MIN readers who happen to be in Tennessee early in 2017 might be interested in visiting the Songbird Guitar Museum, which opens on 9th March and claims to be the world’s largest collection of rare, vintage guitars. The 7,500 square foot museum boasts a complete collection of over 1,700 instruments and accessories, each with a story to tell. Guitars are grouped by brand, time frame, and linear progression and include acoustic, electric, jazz, bass, mandolin, banjo, and mandocello models.
Top Country guitarist Vince Gill has joined the Songbirds Guitar Museum as an ambassador and he will be present at the opening as well as lending his expertise to the organisation.
“This is the most impressive collection of rare, vintage guitars I have seen,” says Gill, who will curate some of the exhibits. “I am honored and excited to be a part of such a tremendous display of music history.”
“We are incredibly excited to have Vince Gill join the Songbirds team. His connection as a guitar player and his talent as a performer make him a perfect spokesman to help us share our epic collection of guitars with music lovers everywhere,” explains Johnny Smith, President of Songbirds Guitar Museum.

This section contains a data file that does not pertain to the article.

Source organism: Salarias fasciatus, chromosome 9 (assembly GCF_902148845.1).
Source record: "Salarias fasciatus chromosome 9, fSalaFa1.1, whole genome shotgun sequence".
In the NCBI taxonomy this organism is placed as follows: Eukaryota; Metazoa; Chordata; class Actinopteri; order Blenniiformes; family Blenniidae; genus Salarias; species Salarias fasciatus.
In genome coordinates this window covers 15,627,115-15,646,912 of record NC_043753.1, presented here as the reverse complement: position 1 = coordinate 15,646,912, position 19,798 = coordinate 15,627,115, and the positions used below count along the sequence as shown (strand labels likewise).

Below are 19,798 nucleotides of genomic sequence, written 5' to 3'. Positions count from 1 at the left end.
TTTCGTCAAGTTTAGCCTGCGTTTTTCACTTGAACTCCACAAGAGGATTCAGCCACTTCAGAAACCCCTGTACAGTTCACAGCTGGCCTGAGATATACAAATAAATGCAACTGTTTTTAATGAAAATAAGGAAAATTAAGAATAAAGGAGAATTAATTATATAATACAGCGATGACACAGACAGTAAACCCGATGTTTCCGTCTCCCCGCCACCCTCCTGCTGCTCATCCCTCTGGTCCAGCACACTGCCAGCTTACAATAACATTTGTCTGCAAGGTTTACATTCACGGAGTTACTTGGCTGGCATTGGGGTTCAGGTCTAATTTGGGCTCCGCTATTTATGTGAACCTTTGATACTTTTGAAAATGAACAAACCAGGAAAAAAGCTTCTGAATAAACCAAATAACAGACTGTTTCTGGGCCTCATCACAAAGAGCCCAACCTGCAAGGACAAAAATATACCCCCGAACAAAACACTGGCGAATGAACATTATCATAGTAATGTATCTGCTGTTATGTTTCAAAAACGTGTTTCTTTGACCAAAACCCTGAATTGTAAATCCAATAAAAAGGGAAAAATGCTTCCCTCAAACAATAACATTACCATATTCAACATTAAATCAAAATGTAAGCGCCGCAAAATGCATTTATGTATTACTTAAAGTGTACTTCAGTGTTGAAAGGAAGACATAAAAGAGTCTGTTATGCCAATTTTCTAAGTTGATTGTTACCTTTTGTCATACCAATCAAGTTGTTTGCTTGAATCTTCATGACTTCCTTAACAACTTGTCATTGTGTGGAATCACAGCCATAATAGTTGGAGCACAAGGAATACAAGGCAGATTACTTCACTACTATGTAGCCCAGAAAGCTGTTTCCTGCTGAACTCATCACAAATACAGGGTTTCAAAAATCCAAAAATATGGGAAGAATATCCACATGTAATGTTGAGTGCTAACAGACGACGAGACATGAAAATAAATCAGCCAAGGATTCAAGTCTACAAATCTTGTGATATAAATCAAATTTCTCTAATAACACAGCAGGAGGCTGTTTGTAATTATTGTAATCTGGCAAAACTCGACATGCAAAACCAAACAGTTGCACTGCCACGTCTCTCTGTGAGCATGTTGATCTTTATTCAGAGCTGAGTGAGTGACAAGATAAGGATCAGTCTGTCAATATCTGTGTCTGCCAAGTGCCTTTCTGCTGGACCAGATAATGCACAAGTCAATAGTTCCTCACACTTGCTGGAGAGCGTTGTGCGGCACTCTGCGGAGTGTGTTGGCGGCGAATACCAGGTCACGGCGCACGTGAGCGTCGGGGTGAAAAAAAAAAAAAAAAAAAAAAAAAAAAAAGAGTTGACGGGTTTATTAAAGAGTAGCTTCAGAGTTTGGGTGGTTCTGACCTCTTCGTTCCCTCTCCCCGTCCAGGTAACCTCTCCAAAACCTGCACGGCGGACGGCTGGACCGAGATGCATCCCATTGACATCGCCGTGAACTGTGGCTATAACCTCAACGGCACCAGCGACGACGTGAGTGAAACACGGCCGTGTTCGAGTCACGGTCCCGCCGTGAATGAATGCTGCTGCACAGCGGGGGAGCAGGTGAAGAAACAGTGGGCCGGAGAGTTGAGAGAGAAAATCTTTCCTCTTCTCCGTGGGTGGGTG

On display will be some of the world’s most sought-after guitars including: a prototype 1950 Broadcaster serial #0009, early Stratocasters including #0102, 0103 and 0104, a pre-war D45 Martin, 34 Gibson Les Paul Sunbursts from 1958-1960 – some of the most expensive of their kind, over 300 custom colour Fenders guitars and over 75 custom colour Gibson Firebird guitars– even more scarce than the Fender custom colours. Visitors will also be able to see over 45 classic Bluegrass flattops, flathead original five string banjos and mandolins.